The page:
Arnhemland, A Land That Time Forgot

Max Davidson leads an Outback safari in Australia's Northern Territory. Flickr/Winam
Max Davidson leads an Outback safari in Australia’s Northern Territory. Flickr/Winam

Bumping across the open fields, the noisy old jeep sends huge flocks of birds and dust flying. When the brush becomes too thick, it’s trekking time. There is no trail on the sandstone formations and open fields, just termite mounds and thick brush.

Max Davidson stops and waves an arm across the expanse of scrub landscape peppered with rocks.

“To you this looks like a barren place. To the Aboriginals, it is a giant supermarket and hardware store,” says Max.

Aboriginal hunter-gatherers have survived among these rocks and woodlands for 50,000 years. Past experiences have made them wary of white men. Max is one of the few they trust.

“Yep, I’m white on the outside and black on the inside. I love their life,” says Max, who has a perennial twinkle in his eye and only needs a red suit to be a dead ringer for Santa Claus.

He met Charlie, the owner of this land, when he was a jackeroo (Australian cowboy) in New South Wales. Charlie considers Max his brother.

“I have been accepted by him,” says Max. “That means I help him with whatever he needs.”

Charlie of Arnhemland.
Land owner Charlie cleans a goose for dinner. Photo by Roberta Sotonoff

About 35 years ago, Davidson came to the top end of Australia’s Northern Territories to hunt buffalo. He instantly fell in love with Arnhemland, Charlie’s ancestral lands. He leased some of it and built a safari camp.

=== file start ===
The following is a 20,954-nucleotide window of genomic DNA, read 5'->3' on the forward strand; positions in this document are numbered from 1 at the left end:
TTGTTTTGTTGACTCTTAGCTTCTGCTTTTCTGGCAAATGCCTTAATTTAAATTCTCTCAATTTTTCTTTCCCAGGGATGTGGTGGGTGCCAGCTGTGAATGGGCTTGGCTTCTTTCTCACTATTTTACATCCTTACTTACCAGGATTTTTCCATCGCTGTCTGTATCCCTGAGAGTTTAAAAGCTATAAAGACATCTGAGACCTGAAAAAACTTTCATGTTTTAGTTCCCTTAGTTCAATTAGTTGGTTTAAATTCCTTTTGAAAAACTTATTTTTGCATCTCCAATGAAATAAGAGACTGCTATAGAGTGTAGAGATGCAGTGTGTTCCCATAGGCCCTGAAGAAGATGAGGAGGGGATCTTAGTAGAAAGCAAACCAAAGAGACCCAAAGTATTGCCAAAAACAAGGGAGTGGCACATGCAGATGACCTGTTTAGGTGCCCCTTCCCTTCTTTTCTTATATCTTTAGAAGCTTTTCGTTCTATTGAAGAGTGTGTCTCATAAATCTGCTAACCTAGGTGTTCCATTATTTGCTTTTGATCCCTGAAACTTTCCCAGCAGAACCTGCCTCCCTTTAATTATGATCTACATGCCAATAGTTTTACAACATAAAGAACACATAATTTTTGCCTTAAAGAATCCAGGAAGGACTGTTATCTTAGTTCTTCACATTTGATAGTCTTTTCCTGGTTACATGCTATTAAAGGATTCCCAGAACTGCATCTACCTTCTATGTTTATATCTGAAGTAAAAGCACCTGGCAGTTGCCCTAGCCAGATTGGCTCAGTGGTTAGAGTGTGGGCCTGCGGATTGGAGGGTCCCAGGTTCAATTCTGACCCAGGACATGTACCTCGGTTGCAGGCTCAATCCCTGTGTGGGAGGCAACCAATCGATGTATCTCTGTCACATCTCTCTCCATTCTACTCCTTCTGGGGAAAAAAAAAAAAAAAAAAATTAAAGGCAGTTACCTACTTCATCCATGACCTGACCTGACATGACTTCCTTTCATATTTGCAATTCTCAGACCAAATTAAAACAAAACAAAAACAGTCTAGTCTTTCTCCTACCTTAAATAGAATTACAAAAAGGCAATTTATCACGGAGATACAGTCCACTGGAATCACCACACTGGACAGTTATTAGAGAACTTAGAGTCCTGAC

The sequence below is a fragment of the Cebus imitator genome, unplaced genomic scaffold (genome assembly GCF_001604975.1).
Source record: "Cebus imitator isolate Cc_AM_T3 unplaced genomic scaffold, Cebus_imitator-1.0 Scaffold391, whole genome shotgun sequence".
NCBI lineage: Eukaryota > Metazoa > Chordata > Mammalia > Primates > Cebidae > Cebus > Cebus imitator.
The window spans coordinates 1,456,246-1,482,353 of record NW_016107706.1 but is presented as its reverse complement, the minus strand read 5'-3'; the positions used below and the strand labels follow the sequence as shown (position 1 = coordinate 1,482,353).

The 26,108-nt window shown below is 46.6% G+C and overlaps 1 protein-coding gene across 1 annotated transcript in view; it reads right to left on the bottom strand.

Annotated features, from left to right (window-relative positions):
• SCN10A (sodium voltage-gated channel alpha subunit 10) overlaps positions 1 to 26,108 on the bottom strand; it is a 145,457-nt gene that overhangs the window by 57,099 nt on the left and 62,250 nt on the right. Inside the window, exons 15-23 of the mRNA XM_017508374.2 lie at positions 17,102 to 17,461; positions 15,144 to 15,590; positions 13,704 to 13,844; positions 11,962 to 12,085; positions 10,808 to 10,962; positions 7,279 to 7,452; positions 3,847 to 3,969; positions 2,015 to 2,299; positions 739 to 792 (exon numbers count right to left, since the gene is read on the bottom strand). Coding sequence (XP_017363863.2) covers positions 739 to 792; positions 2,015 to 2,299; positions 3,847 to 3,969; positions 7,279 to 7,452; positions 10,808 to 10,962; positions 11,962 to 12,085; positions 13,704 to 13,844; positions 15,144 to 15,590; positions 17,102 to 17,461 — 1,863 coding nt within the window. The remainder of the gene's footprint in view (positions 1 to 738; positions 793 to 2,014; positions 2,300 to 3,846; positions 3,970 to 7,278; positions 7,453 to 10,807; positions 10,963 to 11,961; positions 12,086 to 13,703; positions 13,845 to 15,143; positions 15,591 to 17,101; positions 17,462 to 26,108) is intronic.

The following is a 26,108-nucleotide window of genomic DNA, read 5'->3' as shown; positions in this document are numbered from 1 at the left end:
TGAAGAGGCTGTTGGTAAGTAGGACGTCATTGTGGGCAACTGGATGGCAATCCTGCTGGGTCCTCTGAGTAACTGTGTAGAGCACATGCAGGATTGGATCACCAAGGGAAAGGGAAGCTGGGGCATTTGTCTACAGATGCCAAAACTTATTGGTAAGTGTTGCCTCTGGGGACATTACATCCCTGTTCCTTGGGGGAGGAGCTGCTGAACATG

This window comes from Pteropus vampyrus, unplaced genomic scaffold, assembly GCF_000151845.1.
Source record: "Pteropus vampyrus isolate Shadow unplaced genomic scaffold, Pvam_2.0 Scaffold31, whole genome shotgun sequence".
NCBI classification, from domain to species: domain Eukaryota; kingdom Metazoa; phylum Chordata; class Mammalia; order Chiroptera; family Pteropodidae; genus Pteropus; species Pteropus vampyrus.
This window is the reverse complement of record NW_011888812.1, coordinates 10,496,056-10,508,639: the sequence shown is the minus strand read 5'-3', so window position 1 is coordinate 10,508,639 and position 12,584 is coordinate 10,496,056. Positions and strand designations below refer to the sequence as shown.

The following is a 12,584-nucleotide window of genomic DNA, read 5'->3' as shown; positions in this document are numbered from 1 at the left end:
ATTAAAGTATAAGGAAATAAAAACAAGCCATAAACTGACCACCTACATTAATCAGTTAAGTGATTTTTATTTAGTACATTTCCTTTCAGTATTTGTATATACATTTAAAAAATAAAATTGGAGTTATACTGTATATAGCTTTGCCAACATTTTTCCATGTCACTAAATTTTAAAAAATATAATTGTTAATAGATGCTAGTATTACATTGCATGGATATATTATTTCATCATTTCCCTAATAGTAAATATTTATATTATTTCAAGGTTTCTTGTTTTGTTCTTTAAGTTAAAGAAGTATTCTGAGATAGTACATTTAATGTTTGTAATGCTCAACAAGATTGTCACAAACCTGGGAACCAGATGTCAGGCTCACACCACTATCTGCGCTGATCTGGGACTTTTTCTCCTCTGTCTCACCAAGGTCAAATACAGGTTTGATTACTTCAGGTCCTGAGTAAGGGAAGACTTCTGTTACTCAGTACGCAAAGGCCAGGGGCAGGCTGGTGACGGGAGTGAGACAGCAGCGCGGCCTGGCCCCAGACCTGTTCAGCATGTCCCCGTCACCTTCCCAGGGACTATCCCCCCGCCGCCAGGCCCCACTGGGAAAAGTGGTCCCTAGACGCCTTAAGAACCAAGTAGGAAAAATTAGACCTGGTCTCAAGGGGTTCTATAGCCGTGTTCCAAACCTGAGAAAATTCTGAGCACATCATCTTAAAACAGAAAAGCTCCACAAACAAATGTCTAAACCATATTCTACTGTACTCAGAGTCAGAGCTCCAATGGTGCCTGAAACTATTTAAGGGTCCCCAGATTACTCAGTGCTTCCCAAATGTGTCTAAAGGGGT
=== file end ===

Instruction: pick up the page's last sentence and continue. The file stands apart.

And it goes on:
“There is no other place I want to be,” he says.

During the wet season, most of the area is covered with water. In the dry season water is replaced with dust. Whatever the season, there are the birds, over 200 different species of them.

Davidson delights in acquainting his visitors with the area’s huge expanses of freshwater billabongs (dried riverbed waterholes) rainforests, sandstone formations, termite mounds, desert woodlands and art-filled caves. Every trek is a learning experience.

During our visit, Charlie and his friend, John Cooper, are at the camp. Although they will not speak directly to us, we learn from them.

Everyday begins the same way. At exactly 6:30 a.m., kookaburras come squawking over the camp, making sure everyone gets an early start.

“Today is the important day,” Max announces at breakfast.

While flying over the area, Max discovered an arrangement of stones. We will hike to the site with Charlie and John Cooper.

The trek is a rock scramble through the bush. At the top of one ridge, there are stone circles. Others delineate a path for as far as the eye can see. Charlie examines the circles, sits down and stares out into the serene landscape. He finally turns to John Cooper and Max. Max is the only white person with whom he will discuss anything. That is the Aboriginal way.

We watch from a distance noting the seriousness of the conversation. Max later reveals that Charlie knew of this spot from his father and grandfather. It is a several hundred year-old morac, a sacred, ceremonial site. To have discovered it at the same time Charlie did is a privilege.

The rugged landscape at Australia's Top End. Photo by Janna Graber
The rugged landscape at Australia’s Top End. Photo by Janna Graber

There are other special times. On the hardware/grocery store day, Max demonstrates how plants are used for food, medicine, paintbrushes and containers. Eucalyptus is used as antiseptic, spot remover and drink. Rock fig bark is rolled into string.

We feast on the hearts of palm from the cabbage palm, and examine wheat-like spinifex, which becomes bread when baked. The Aboriginal bread maker is a hollowed out, fireproof, termite mound.

On the way back to camp, a swarm of green ants zealously come to bid us farewell.